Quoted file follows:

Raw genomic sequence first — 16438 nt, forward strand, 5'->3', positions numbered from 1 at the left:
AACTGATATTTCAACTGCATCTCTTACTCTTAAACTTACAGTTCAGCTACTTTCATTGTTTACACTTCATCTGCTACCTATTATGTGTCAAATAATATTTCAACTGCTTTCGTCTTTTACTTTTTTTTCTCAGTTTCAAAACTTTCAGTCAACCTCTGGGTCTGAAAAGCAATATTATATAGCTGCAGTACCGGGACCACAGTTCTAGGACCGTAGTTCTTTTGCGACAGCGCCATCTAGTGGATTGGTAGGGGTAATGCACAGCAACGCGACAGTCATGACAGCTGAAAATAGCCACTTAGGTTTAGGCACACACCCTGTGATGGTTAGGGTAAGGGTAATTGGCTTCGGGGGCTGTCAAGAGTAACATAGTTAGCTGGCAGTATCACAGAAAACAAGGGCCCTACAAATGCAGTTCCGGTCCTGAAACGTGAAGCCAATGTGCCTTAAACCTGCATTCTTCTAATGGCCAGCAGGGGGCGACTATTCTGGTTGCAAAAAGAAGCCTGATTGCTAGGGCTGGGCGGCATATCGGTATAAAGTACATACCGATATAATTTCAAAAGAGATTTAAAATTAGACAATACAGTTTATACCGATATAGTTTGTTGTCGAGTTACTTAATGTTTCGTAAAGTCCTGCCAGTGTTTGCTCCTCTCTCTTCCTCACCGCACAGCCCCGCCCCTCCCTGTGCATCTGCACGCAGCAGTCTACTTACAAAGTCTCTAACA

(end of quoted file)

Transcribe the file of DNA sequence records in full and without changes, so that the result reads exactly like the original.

Raw genomic sequence first — 16438 nt, forward strand, 5'->3', positions numbered from 1 at the left:
AACTGATATTTCAACTGCATCTCTTACTCTTAAACTTACAGTTCAGCTACTTTCATTGTTTACACTTCATCTGCTACCTATTATGTGTCAAATAATATTTCAACTGCTTTCGTCTTTTACTTTTTTTTCTCAGTTTCAAAACTTTCAGTCAACCTCTGGGTCTGAAAAGCAATATTATATAGCTGCAGTACCGGGACCACAGTTCTAGGACCGTAGTTCTTTTGCGACAGCGCCATCTAGTGGATTGGTAGGGGTAATGCACAGCAACGCGACAGTCATGACAGCTGAAAATAGCCACTTAGGTTTAGGCACACACCCTGTGATGGTTAGGGTAAGGGTAATTGGCTTCGGGGGCTGTCAAGAGTAACATAGTTAGCTGGCAGTATCACAGAAAACAAGGGCCCTACAAATGCAGTTCCGGTCCTGAAACGTGAAGCCAATGTGCCTTAAACCTGCATTCTTCTAATGGCCAGCAGGGGGCGACTATTCTGGTTGCAAAAAGAAGCCTGATTGCTAGGGCTGGGCGGCATATCGGTATAAAGTACATACCGATATAATTTCAAAAGAGATTTAAAATTAGACAATACAGTTTATACCGATATAGTTTGTTGTCGAGTTACTTAATGTTTCGTAAAGTCCTGCCAGTGTTTGCTCCTCTCTCTTCCTCACCGCACAGCCCCGCCCCTCCCTGTGCATCTGCACGCAGCAGTCTACTTACAAAGTCTCTAACA